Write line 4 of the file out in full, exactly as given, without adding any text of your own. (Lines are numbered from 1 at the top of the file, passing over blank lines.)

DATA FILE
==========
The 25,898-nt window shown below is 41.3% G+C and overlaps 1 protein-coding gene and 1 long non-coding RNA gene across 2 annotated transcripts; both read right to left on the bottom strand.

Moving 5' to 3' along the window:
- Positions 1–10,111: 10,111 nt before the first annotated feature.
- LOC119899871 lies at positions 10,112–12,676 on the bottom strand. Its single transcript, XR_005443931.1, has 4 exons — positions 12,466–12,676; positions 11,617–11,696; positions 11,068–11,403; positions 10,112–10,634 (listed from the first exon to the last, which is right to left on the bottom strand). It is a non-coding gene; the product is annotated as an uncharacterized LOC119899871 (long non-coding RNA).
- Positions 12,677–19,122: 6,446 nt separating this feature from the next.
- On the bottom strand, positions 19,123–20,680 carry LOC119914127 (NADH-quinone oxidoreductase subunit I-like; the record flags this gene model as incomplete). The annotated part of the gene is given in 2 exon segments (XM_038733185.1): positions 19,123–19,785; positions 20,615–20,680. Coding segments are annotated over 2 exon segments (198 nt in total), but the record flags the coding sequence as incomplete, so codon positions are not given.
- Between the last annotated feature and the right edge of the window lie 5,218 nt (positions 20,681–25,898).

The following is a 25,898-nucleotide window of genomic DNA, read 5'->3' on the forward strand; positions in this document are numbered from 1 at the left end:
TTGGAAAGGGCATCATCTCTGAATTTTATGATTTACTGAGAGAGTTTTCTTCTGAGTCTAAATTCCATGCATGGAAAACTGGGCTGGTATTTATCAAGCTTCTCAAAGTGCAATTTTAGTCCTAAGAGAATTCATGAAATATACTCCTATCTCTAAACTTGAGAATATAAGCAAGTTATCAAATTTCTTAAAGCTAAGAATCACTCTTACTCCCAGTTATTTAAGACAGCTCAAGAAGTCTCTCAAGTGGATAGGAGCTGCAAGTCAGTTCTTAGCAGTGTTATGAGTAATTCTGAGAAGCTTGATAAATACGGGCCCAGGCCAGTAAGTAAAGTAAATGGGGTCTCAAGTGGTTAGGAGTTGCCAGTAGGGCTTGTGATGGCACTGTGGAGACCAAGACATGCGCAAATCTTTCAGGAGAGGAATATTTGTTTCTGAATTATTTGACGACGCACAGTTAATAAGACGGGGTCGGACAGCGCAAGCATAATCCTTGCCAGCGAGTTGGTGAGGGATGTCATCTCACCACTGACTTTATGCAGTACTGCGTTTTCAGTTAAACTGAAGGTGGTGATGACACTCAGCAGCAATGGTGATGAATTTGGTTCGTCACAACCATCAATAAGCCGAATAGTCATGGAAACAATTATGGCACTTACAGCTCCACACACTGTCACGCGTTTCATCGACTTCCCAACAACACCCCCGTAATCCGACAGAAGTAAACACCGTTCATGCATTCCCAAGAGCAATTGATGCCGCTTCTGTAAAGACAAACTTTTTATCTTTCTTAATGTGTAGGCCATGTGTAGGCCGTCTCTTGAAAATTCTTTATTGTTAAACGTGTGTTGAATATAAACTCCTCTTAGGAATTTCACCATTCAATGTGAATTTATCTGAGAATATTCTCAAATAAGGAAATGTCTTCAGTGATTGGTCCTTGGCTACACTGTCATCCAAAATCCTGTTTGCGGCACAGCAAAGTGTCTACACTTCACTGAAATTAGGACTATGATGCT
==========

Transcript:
- LOC119899871 lies at positions 10,112–12,676 on the bottom strand. Its single transcript, XR_005443931.1, has 4 exons — positions 12,466–12,676; positions 11,617–11,696; positions 11,068–11,403; positions 10,112–10,634 (listed from the first exon to the last, which is right to left on the bottom strand). It is a non-coding gene; the product is annotated as an uncharacterized LOC119899871 (long non-coding RNA).